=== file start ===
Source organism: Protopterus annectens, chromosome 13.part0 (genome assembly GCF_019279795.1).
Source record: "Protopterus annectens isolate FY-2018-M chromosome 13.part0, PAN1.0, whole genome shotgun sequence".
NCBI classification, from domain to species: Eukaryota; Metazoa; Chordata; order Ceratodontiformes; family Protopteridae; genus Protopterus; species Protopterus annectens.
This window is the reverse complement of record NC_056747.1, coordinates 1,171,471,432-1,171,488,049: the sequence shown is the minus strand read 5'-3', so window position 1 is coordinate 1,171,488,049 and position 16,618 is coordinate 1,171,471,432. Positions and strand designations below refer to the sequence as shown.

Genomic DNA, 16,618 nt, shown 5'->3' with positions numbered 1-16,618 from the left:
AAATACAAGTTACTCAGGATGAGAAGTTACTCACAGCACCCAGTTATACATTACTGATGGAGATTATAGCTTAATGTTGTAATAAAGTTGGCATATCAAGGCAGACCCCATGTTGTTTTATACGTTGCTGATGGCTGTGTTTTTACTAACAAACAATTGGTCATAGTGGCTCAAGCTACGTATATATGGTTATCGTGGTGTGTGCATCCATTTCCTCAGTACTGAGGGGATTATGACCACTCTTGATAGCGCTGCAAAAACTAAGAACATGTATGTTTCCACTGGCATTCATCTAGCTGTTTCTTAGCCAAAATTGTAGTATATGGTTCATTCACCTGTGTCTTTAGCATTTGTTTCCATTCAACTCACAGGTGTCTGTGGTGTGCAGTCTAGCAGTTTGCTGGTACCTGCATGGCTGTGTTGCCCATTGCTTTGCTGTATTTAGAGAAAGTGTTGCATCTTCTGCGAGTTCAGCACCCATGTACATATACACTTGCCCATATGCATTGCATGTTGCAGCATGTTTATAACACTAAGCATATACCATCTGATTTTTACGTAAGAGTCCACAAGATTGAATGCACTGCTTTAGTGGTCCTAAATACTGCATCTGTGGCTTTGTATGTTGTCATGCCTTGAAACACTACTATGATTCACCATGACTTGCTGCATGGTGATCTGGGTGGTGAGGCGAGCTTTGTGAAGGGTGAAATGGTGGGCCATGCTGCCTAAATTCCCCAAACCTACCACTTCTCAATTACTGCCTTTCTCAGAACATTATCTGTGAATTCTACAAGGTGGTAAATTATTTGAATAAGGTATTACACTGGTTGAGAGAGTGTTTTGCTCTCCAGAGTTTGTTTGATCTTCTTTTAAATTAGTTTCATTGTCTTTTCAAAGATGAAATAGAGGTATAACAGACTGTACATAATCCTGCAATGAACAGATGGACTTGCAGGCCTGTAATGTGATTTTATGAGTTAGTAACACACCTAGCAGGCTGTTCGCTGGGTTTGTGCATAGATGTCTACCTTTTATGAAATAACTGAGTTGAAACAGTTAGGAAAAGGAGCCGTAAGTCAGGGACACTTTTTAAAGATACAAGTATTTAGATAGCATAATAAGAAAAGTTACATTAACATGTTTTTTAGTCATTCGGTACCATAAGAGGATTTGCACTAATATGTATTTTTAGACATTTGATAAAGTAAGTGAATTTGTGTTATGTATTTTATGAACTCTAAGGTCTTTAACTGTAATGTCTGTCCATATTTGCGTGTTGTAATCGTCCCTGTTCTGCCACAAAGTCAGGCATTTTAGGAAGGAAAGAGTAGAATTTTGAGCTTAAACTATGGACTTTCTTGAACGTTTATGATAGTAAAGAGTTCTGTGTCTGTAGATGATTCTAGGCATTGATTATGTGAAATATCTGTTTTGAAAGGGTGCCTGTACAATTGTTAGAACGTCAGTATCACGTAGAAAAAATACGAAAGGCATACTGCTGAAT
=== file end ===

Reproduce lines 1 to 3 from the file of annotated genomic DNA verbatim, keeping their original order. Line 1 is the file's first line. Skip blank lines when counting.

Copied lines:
Source organism: Protopterus annectens, chromosome 13.part0 (genome assembly GCF_019279795.1).
Source record: "Protopterus annectens isolate FY-2018-M chromosome 13.part0, PAN1.0, whole genome shotgun sequence".
NCBI classification, from domain to species: Eukaryota; Metazoa; Chordata; order Ceratodontiformes; family Protopteridae; genus Protopterus; species Protopterus annectens.